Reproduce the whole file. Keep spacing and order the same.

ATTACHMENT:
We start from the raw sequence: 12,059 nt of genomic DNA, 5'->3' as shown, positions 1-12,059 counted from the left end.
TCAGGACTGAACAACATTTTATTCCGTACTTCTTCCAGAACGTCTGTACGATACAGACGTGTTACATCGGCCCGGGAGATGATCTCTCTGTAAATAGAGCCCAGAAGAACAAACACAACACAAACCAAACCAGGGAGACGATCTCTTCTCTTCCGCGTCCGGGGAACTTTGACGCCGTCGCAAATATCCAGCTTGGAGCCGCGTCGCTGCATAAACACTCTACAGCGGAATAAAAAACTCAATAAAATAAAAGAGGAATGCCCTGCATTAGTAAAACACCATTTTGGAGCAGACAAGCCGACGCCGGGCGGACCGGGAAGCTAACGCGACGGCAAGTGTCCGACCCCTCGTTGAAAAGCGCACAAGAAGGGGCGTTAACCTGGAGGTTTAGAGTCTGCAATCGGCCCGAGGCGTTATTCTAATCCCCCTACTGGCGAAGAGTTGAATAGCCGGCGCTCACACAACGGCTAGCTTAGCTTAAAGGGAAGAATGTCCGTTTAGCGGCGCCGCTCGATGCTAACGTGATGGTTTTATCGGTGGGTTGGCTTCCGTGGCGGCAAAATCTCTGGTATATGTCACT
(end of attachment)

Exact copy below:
We start from the raw sequence: 12,059 nt of genomic DNA, 5'->3' as shown, positions 1-12,059 counted from the left end.
TCAGGACTGAACAACATTTTATTCCGTACTTCTTCCAGAACGTCTGTACGATACAGACGTGTTACATCGGCCCGGGAGATGATCTCTCTGTAAATAGAGCCCAGAAGAACAAACACAACACAAACCAAACCAGGGAGACGATCTCTTCTCTTCCGCGTCCGGGGAACTTTGACGCCGTCGCAAATATCCAGCTTGGAGCCGCGTCGCTGCATAAACACTCTACAGCGGAATAAAAAACTCAATAAAATAAAAGAGGAATGCCCTGCATTAGTAAAACACCATTTTGGAGCAGACAAGCCGACGCCGGGCGGACCGGGAAGCTAACGCGACGGCAAGTGTCCGACCCCTCGTTGAAAAGCGCACAAGAAGGGGCGTTAACCTGGAGGTTTAGAGTCTGCAATCGGCCCGAGGCGTTATTCTAATCCCCCTACTGGCGAAGAGTTGAATAGCCGGCGCTCACACAACGGCTAGCTTAGCTTAAAGGGAAGAATGTCCGTTTAGCGGCGCCGCTCGATGCTAACGTGATGGTTTTATCGGTGGGTTGGCTTCCGTGGCGGCAAAATCTCTGGTATATGTCACT